To truly be able to be mindful of Buddha [Amituofo],
let go of the body, mind [with stray thoughts] and the world,
[the practice of] which is [the perfection of] great generosity.
– Pure Land Tradition’s Ninth Patriarch Great Master Ouyi
In the Sedaka Sutta, the Buddha asked some monks to imagine a large crowd to had excitedly gathered around a beauty queen, who is highly accomplished in song and dance. As the uproar drew more, a man comes along. Like most, he desires to live for pleasure, while fearing death and pain. Yet, the crowd tells him to carry on his head, a bowl filled to the brim with oil, while walking between them and the beauty. At the same time, someone with a raised sword will follow behind, ready to decapitate him the instant one drop of oil spills. The Buddha then asked if the man will let himself be distracted, instead of being attentive to the bowl. The monks replied that it would be the latter. The Buddha concluded that they should cultivate such mindfulness immersed in their bodies.
The masses are indeed quickly and repeatedly intrigued by the fleeting, easily distracted by indulgence in the sense pleasures of sight (beauty), sound (music), smell (fragrances), taste (delicacies), (pleasing) touch and mind (in terms of thoughts of craving and clinging to the above). The man would had joined to be one of the crowd were there not the extraordinary challenge set for him. With the bowl that is so easily spilled precariously balanced on his head, while the potential punishment being so high and immediate, he could not afford even the slightest distraction from his task at hand. All else would be as if neither seen nor heard. Thus would he embody and express wholeheartedly single-pointed mindfulness, that cuts through all the clamour to guard his own life.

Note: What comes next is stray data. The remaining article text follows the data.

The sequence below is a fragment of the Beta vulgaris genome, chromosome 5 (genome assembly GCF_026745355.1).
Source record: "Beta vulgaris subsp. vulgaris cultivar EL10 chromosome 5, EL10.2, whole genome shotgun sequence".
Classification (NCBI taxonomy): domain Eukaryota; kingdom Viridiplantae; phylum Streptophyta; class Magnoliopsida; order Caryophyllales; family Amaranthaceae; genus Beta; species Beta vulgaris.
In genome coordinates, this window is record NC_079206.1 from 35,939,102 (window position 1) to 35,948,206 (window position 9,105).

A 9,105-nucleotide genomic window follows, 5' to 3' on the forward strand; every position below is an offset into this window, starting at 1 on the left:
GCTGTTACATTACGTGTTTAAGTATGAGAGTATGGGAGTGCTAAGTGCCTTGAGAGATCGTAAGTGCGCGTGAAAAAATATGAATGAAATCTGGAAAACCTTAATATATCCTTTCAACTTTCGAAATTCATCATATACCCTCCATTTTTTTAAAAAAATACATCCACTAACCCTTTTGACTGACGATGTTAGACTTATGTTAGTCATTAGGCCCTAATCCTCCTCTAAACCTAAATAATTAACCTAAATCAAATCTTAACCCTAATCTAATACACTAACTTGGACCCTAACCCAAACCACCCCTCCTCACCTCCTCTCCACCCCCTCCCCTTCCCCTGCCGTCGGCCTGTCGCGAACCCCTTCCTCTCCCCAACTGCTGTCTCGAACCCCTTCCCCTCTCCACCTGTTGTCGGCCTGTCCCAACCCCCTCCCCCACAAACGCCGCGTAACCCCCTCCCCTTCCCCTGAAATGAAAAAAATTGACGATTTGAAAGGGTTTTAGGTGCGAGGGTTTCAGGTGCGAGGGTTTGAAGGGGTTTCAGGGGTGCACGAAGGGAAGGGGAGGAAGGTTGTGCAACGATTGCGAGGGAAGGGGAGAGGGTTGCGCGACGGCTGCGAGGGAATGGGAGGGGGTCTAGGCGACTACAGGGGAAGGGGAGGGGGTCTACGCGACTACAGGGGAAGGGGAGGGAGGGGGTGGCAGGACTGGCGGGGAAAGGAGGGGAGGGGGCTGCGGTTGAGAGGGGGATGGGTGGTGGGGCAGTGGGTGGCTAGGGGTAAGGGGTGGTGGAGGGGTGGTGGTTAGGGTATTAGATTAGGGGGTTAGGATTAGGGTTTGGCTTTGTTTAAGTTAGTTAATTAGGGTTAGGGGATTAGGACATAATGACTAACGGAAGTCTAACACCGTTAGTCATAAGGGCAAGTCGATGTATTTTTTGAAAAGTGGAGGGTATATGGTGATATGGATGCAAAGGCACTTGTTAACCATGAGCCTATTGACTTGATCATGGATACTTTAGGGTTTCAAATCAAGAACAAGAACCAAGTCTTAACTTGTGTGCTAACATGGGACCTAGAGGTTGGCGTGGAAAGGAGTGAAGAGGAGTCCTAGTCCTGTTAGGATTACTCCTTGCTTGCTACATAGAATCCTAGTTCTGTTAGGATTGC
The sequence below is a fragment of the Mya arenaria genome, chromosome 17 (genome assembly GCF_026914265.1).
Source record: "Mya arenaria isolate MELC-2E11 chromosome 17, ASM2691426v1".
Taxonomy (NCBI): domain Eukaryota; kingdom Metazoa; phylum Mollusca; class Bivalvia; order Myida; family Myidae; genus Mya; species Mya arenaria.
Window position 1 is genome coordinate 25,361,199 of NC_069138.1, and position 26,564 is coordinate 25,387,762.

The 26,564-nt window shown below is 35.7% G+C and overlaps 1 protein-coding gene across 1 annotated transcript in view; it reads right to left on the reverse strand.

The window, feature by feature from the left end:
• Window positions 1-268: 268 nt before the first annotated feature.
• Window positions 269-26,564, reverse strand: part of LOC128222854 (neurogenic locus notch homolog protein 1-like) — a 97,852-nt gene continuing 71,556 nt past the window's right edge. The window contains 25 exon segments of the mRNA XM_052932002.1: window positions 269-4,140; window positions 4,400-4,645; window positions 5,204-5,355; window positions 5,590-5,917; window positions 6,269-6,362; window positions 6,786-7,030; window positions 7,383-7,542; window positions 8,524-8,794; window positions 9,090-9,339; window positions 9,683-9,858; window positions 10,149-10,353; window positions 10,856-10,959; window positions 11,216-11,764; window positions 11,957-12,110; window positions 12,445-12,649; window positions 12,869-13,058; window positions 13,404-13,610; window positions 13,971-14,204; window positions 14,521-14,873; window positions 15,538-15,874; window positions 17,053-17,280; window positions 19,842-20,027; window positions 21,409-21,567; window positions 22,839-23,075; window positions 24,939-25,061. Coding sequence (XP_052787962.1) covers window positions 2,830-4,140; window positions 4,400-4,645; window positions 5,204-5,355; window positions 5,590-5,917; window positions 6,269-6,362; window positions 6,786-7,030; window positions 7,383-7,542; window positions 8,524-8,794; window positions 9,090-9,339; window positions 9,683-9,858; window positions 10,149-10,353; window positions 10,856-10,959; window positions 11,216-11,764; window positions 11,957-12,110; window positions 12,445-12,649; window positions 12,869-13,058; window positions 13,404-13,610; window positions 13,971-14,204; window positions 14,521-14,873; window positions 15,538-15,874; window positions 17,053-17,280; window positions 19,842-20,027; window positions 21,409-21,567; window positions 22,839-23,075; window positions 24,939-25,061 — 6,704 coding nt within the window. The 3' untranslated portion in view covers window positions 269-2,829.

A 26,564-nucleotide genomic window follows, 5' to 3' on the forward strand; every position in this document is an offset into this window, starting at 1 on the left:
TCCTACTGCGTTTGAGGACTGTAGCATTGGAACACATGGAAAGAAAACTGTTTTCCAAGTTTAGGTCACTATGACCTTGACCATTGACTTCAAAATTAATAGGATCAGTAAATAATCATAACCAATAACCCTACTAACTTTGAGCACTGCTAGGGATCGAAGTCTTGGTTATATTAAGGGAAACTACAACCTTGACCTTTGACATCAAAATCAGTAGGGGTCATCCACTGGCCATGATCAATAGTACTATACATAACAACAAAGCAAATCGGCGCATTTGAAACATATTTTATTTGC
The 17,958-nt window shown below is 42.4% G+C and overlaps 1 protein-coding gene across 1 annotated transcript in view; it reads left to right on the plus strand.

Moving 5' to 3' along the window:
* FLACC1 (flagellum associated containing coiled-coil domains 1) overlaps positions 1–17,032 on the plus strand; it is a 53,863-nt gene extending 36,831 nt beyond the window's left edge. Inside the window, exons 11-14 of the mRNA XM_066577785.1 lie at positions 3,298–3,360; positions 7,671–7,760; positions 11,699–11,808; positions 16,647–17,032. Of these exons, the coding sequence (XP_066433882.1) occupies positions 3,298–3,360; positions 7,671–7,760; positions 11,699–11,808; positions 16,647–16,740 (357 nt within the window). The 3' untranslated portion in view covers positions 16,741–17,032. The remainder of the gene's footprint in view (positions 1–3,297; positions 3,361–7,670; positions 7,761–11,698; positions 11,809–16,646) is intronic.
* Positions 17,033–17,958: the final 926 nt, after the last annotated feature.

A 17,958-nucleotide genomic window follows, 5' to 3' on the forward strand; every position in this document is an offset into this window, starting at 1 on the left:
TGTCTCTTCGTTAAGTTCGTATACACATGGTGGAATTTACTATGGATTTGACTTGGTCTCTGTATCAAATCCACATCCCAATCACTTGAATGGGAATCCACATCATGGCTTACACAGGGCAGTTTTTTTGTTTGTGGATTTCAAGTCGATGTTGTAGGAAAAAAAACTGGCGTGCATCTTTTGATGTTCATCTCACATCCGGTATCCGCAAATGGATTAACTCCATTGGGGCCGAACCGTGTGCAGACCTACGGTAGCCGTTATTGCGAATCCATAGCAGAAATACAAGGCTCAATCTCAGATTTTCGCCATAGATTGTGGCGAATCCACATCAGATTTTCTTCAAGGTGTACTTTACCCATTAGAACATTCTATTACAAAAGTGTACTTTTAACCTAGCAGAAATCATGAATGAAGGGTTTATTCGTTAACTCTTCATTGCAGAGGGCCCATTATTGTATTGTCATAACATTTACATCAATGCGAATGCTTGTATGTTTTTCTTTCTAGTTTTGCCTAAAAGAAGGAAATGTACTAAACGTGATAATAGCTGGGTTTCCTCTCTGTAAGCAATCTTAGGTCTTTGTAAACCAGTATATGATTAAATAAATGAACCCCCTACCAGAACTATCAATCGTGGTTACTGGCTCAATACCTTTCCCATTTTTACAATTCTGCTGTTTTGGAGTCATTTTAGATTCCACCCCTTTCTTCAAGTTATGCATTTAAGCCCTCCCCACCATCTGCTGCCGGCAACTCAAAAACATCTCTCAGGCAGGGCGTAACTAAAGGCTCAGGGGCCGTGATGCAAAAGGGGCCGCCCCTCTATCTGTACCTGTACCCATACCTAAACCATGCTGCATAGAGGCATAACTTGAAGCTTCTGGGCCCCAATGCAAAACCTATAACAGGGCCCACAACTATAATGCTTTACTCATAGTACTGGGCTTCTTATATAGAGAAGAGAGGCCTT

What great irony that the crowd might see this feat undertaken as entertainment instead of contemplating on the great matter of life and death! While it is alright to enjoy pleasures ethically, it surely becomes problematic if indulged in, till one takes them a false refuge, forgetting that they do not bring lasting happiness. As monastics are those who are to commit their focus on transcending the rounds of rebirth, this is why their worldly sense pleasures are minimised in experience. Every concert crowd disperses, as does every song and dance ends. Life is surely not merely about wanting an encore or a next better yet equally fleeting performance, that leaves only a dissatisfactory bittersweet aftertaste. Even the sweet becomes bland due to wanting more.
While the full bowl parable’s scenario might seem extreme, it can accurately describe our situation now (and not just later), as we do not know when our life is going to ‘spill’ over, when death is going to deliver a fatal blow. Reflecting thus gives us a sense of urgency, to be more sincere and diligent in our Dharma learning and practice sessions. The ultimate prize that awaits is purely sweet and never bitter. Although there are many subjects for mindfulness practice, when truly dying, with limited self-power for ensuring a better rebirth, it is most skilful to be wholeheartedly mindful of a Buddha (e.g. Amitabha Buddha – ‘Amituofo’) instead of one’s failing body. This is how we can connect calmly, clearly and blissfully with him, to reach his Pure Land for the swiftest liberation!
With the ten thousand conditions let go,
with one thought [of ‘Amituofo’] upheld,
with [such] wholehearted mindfulness of Buddha,
in one thought[-moment] attain birth [in his Pure Land].